The first amendment to the U.S. Constitution protects the right of the public to peaceably assemble together and also protects the freedom of the press to cover events. Missouri governor Jay Nixon has imposed nightly curfews in Ferguson to try and curtail the violence and riots, which is a strategy that worked to end the week-long 2001 Cincinnati riots. But this curfew has led local police to arrest numerous journalists trying to cover the story as well as organizers of peaceful protests.

The 14th Amendment to the Constitution and Supreme Court decisions in the 1930's (Near vs. Minnesota and DeJonge vs. Oregon) have incorporated these two constitutional rights so as to apply to state and local governmental agencies, such as those acting in Ferguson. By imposing a curfew across the board and enforcing it without acknowledging the exceptions used for workers in the Cincinnati curfew of 2001, the Ferguson police are almost certainly infringing the freedom of the press right under the 1st Amendment.

Even Barack Obama has publicly come out against some of the actions that have occurred against the press. The curfew likely also is infringing the right to peacefully assemble, but that is more of a gray area with the protesters frequently turning to violence which can and must be curtailed by the police for public safety reasons.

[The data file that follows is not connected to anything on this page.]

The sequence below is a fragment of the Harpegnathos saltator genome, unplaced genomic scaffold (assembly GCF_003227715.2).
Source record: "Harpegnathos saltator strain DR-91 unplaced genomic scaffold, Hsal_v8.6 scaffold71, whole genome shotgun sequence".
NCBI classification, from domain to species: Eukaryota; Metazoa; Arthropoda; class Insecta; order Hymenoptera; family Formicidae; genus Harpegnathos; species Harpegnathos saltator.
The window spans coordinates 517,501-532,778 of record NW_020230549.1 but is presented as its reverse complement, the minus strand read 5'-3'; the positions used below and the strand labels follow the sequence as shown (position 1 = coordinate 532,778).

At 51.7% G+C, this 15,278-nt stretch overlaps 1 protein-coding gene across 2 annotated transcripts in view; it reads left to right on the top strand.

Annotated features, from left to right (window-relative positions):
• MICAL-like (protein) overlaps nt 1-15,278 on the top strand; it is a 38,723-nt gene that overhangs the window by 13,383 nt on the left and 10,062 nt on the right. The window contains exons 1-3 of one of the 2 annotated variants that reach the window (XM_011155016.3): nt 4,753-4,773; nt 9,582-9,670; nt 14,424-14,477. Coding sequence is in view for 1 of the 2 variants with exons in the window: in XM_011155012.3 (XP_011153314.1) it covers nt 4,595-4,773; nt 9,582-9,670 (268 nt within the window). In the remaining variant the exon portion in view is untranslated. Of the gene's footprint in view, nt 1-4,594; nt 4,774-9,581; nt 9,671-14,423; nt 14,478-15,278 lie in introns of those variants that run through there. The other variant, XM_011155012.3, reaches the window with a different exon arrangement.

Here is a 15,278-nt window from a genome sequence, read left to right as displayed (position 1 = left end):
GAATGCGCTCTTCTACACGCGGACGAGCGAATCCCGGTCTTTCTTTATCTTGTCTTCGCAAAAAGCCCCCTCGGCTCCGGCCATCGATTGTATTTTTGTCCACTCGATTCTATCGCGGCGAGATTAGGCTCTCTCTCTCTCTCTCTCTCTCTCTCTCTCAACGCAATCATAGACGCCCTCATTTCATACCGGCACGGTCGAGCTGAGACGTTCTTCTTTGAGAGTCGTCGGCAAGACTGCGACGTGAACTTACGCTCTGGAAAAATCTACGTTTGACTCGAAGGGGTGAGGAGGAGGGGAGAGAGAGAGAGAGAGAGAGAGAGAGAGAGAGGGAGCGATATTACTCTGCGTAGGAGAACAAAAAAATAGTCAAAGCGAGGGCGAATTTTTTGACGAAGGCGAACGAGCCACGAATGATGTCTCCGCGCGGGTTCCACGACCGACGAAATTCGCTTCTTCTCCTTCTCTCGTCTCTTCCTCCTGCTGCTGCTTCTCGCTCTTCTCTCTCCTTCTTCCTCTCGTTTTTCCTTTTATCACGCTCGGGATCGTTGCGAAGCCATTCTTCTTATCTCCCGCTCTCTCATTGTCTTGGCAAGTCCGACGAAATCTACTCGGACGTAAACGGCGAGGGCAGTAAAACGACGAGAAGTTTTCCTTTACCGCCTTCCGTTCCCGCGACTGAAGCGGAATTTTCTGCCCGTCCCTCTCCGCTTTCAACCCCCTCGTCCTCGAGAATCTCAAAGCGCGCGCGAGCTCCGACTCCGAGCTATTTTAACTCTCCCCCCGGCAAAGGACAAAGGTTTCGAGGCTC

Bottom Line:If the actions of governor Nixon and the local authorities is ever challenged in court, it is hard to see how their actions will be deemed anything but unconstitutional. Until police forces are more representative of the communities in which they operate and operate with the utmost caution at all times, these sad incidents and the subsequent protests will continue to happen over time. Hopefully future incidents can be handled better and in compliance with the U.S. Constitution, which is the most important mandate of our government.

Thanks for reading. Please provide feedback and legal-themed questions as segment suggestions to me on Twitter @BuckeyeFitzy or in the comments below.

Monday, August 18, 2014

Character Insight No. 109: General Chang

This is the latest installment in a series of "Character Insight" articles regarding the rich history of characters in the Star Trek universe.  An audio version will appear on the This Week in Trek podcast, available for direct download here.

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Welcome back to Character Insight!  This week, we profile General Chang from Star Trek VI, who comes in at number 3 on our best Trek movie villains countdown. 
  
 Chang (General).jpg
("One distinctive bald Klingon, right there")